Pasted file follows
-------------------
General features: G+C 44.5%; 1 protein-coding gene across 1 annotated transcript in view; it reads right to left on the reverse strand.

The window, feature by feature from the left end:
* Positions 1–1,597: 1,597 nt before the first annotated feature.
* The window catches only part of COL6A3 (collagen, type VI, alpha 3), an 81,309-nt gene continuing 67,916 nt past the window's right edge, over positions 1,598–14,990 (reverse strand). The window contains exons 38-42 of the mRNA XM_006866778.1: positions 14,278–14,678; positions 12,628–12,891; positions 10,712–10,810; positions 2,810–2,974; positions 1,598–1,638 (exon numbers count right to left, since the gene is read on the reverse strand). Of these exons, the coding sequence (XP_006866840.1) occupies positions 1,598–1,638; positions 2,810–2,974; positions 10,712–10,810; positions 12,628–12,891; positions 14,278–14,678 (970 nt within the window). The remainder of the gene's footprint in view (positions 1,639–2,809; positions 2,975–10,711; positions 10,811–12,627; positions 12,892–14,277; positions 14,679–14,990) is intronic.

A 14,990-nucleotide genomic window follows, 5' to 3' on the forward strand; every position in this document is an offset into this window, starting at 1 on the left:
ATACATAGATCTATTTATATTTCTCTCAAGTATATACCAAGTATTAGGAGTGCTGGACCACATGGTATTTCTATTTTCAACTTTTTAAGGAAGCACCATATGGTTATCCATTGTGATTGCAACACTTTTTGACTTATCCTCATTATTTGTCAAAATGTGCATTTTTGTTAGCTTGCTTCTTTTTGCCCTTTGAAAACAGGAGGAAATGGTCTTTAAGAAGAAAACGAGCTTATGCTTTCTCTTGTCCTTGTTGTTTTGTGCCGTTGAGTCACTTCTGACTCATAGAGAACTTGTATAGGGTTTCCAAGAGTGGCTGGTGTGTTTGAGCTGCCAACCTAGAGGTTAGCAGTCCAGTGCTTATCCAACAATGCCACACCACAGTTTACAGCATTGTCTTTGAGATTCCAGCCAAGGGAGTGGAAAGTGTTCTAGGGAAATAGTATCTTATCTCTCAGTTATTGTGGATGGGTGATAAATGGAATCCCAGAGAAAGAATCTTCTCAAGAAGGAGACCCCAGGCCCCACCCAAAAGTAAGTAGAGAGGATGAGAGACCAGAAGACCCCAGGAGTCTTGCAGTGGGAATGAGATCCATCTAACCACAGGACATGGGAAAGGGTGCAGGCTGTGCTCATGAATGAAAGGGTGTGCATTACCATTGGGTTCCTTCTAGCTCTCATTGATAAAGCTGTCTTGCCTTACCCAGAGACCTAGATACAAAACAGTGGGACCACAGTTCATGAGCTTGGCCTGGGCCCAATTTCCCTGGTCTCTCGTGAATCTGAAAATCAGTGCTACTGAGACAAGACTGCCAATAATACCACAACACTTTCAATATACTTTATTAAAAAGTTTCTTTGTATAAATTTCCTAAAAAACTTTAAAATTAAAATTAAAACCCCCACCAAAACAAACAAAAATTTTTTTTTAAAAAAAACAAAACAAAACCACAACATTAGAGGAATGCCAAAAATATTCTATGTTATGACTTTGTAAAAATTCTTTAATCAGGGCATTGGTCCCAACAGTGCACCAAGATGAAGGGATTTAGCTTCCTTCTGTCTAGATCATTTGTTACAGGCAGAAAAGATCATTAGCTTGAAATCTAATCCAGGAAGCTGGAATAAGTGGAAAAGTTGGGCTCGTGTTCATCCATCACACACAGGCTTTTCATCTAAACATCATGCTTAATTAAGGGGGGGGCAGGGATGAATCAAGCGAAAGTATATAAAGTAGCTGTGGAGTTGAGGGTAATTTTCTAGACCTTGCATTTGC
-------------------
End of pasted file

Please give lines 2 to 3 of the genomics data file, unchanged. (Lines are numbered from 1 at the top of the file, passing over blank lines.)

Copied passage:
The window, feature by feature from the left end:
* Positions 1–1,597: 1,597 nt before the first annotated feature.